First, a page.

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With the days consistently over 90 degrees, the dog days of summer have arrived here in Colorado. Most fishing reports you hear are not all that good as many people tend to fish for trout despite water temperatures hovering around 75 degrees. Anglers targeting warm water species such as bass and walleye tend to fair better this time of year but can still struggle to put enough fish in the boat to consider it a successful day. Fortunately, there are a few methods anglers can take advantage of to increase their odds of fishing this time of year.
The most important thing is timing. Fish are generally not feeding heavily in the middle of a hot summer day when temperatures are in the 90s or 100s. Instead, they will be doing most of their feeding during the cooler parts of the day such as morning, late evening, and all throughout the night. This can be a good thing for those with day jobs as their working schedule doesn’t conflict with the prime times to be on the water. Getting up super early to fish for a few hours before work or going out at dusk and fishing into the night is when you’re most likely to have success.

When I go out during these low light periods, I am always looking for a top water bite and have a few different strategies depending on what time of day I am fishing. If I am going out in the morning, I tend to get out about an hour before sunrise and start out throwing a variety of top water presentations. Buzzbaits, poppers, whopper ploppers, frogs, toads, and wakebaits all consistently produce for me. I will rotate through these lures throughout the morning as the bite changes until I no longer am getting bit consistently on a top water presentation. At that point, my favorite bait to transition to is a beaver style plastic (i.e. Pit Boss, Sweet Beaver, D-Bomb, etc). Beavers along with senkos casted in and around cover will catch you plenty more fish before the heat really settles in for the day. Once that bite slows down, I have been on the water for a good 6 hours and will pack it up and call it a day.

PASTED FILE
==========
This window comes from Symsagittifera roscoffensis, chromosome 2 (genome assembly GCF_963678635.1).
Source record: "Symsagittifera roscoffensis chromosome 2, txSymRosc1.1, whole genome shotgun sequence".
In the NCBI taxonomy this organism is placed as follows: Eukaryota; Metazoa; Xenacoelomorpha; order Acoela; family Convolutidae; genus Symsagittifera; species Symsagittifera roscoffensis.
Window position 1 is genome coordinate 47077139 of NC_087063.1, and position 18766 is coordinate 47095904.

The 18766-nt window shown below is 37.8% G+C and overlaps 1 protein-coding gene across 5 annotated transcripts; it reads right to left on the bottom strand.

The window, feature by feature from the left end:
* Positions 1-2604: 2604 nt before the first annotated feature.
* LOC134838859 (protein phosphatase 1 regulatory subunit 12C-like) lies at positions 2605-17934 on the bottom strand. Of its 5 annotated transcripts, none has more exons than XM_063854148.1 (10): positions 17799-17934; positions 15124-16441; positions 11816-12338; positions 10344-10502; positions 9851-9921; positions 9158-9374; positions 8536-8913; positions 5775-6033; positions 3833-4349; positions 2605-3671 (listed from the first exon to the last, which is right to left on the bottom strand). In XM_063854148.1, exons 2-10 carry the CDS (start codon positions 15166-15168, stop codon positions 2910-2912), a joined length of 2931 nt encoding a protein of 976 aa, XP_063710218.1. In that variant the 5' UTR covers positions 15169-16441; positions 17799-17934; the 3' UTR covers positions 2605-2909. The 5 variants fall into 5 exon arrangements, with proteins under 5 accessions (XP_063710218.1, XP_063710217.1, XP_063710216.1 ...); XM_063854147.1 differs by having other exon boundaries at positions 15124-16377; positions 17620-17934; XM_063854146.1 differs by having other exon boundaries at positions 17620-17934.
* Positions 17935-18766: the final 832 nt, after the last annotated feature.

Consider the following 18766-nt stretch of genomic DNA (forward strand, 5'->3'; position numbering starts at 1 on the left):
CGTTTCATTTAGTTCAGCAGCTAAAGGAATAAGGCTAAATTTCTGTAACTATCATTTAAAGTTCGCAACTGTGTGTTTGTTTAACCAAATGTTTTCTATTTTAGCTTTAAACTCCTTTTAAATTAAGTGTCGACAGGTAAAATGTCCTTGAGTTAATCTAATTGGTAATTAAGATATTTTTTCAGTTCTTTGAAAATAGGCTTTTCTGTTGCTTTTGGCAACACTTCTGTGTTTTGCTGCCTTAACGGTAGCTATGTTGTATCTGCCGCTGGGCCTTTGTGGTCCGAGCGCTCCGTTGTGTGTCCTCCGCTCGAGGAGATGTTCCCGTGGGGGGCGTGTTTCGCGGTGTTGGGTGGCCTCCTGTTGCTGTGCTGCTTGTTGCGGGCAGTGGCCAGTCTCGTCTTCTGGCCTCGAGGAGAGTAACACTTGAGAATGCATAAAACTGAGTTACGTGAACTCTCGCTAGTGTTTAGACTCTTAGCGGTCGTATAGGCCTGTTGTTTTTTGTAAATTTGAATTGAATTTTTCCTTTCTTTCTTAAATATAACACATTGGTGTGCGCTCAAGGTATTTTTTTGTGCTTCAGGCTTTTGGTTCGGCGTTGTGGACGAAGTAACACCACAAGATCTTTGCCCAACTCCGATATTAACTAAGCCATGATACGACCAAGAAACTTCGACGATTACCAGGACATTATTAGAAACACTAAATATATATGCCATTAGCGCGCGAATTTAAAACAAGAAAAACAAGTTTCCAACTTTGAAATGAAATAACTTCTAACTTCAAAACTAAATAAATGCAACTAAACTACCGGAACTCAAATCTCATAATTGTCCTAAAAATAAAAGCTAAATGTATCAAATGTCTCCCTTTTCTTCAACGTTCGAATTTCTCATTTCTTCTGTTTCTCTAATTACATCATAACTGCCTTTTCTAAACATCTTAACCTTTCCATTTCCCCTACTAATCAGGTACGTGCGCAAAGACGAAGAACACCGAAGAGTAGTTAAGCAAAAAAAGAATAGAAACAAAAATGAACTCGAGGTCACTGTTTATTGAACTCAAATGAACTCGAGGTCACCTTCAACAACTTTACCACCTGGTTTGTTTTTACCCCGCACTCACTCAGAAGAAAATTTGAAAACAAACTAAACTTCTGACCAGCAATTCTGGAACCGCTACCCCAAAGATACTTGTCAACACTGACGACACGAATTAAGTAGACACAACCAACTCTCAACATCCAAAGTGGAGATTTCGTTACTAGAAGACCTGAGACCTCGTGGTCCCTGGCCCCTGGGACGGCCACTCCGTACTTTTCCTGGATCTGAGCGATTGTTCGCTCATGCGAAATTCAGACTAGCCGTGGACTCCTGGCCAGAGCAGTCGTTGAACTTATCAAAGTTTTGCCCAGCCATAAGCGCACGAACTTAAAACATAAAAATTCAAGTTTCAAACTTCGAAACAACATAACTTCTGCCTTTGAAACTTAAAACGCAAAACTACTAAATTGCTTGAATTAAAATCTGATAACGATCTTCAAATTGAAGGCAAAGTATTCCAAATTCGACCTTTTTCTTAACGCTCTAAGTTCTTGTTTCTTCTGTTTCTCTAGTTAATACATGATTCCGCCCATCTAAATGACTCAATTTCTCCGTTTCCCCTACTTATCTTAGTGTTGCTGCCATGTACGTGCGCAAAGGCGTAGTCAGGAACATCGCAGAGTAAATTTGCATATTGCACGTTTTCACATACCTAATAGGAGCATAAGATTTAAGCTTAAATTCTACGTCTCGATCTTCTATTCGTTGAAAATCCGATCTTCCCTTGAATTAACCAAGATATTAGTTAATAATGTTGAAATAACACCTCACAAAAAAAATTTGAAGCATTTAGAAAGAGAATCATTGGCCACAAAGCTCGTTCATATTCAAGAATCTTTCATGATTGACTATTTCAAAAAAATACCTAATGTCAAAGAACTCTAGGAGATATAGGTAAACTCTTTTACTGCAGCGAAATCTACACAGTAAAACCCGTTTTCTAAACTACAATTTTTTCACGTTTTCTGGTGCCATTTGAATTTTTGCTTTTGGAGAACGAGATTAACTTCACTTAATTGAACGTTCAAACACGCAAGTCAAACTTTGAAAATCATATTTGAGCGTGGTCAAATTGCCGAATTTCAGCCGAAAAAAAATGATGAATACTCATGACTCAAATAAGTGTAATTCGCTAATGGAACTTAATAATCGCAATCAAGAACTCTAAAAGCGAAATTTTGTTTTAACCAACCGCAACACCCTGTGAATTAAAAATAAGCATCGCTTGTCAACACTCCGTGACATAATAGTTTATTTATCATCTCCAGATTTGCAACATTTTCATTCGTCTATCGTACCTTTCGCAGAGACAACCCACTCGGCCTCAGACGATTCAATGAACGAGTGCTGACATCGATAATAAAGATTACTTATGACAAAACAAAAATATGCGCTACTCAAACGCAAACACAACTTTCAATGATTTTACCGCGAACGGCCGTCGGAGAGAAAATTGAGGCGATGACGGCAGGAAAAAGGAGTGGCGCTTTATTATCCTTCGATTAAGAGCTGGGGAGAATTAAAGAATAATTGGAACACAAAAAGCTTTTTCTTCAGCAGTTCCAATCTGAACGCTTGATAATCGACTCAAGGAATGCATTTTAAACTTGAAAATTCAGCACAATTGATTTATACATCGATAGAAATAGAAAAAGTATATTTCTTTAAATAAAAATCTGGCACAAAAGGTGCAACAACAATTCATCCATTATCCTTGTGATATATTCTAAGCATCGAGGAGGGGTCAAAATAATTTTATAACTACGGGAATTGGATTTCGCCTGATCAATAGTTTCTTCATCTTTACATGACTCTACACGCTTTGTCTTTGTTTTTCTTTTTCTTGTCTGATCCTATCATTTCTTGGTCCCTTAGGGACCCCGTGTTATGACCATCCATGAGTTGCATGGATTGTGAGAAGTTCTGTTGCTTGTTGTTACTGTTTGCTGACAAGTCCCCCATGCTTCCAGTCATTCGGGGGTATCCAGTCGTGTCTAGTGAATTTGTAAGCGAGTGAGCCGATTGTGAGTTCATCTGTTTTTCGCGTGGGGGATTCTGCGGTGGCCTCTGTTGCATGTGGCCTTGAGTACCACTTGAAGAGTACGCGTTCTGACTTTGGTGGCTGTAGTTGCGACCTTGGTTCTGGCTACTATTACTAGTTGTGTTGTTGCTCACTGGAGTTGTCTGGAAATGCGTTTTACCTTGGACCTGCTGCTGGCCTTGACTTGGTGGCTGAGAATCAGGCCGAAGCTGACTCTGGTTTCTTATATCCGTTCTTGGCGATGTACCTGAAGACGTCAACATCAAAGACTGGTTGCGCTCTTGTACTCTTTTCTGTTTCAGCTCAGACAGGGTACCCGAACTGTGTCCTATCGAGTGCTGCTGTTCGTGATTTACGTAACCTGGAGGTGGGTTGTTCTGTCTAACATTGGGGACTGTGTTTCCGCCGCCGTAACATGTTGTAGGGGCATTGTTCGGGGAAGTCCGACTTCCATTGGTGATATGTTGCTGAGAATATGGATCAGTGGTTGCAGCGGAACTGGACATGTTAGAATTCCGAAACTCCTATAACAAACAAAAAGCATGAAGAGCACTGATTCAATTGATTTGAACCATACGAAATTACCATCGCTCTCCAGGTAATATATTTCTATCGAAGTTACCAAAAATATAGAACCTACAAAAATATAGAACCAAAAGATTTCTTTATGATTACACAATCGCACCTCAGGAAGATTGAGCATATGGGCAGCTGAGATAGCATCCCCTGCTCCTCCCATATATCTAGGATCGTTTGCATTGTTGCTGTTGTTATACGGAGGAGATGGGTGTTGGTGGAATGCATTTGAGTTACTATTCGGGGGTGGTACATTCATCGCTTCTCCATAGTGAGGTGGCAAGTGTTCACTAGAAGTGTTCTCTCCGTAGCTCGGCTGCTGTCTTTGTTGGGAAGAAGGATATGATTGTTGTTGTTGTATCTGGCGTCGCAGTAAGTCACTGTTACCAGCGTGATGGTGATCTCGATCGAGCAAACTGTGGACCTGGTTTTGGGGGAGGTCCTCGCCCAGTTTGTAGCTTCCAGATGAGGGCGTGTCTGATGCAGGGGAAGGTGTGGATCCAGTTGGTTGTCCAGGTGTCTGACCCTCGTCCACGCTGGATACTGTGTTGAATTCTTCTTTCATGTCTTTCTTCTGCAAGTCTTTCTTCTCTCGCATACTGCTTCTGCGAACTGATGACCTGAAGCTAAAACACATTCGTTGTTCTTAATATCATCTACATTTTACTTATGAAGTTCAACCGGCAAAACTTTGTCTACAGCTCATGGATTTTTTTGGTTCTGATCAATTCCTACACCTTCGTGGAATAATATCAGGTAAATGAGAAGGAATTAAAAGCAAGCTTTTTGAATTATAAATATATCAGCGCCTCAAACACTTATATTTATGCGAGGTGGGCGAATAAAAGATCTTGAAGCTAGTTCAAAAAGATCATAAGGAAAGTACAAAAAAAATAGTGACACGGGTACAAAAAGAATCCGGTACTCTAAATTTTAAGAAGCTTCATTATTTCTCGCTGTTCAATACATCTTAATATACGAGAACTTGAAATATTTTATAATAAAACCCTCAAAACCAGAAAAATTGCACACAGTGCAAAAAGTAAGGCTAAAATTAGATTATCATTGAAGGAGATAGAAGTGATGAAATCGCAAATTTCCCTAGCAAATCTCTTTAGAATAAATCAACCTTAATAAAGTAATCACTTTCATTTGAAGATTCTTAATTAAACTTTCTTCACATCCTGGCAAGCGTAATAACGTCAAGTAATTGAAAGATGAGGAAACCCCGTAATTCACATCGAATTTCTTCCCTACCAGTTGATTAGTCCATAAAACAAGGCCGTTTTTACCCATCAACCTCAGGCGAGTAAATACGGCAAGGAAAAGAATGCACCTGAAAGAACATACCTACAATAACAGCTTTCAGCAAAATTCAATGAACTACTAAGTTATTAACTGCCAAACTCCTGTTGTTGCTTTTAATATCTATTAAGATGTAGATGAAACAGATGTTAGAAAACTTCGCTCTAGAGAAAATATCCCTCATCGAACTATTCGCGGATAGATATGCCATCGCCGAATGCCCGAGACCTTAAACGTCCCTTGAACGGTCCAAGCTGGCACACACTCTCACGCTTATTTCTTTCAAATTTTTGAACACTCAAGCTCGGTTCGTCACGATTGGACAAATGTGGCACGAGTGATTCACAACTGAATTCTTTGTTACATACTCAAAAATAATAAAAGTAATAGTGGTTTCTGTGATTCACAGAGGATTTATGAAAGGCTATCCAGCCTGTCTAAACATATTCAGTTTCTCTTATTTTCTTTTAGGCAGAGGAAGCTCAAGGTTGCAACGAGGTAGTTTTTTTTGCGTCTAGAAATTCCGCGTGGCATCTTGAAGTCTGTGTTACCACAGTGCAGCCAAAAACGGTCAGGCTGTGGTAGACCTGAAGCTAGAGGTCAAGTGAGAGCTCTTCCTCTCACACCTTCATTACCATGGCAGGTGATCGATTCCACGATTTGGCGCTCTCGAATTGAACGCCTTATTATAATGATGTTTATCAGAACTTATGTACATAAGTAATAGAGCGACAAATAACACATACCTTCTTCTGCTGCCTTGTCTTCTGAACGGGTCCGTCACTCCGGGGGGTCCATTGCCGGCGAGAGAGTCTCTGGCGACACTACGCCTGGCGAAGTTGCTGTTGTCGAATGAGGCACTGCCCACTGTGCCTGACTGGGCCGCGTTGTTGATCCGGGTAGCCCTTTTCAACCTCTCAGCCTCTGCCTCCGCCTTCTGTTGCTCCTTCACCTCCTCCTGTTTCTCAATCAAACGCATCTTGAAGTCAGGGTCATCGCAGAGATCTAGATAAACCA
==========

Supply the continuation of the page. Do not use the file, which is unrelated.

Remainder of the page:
The other strategy I utilize is fishing late evening and into the night. Whereas before I went from fishing top water to plastics, now I focus 100% on top water. You can catch plenty of bass using other lures during this time, but I personally have had better success catching larger fish at night throwing top water baits. The same baits I mentioned before will all still work throughout the night. However, I spend most of my summer nights looking to catch one big fish. To do this, I fish with only one lure, and that is a 9 inch MS Slammer wakebait. With the size of this lure, I don’t typically catch a lot of fish but the ones I do catch are of better quality on average. I may go some nights without a bite on this lure, but that’s okay as this is not a numbers game.

When you’re looking for one big fish, patience is key. Over time you will get your opportunities at a few larger fish and you can begin to dial in patterns that will successfully work all summer long. After spending a lot of time fishing the MS Slammer at a local pond, I have found the best way to manage my time fishing this lure. On this particular pond, there are 6 spots that have consistently produced larger fish on the Slammer. After dark, I will rotate through each spot only making a few casts in each location. After 3 or 4 casts without a bite, I will pack up and move to the next spot. I literally do circles around this pond fishing each spot for just a few casts looking for one bite. Like I said before, this isn’t a numbers game, and as you start out you might feel a bit frustrated. Keep at it and once you get bit, remember to try that spot again in the future. Eventually, you will develop your own system that works for you and will consistently be rewarded for your efforts.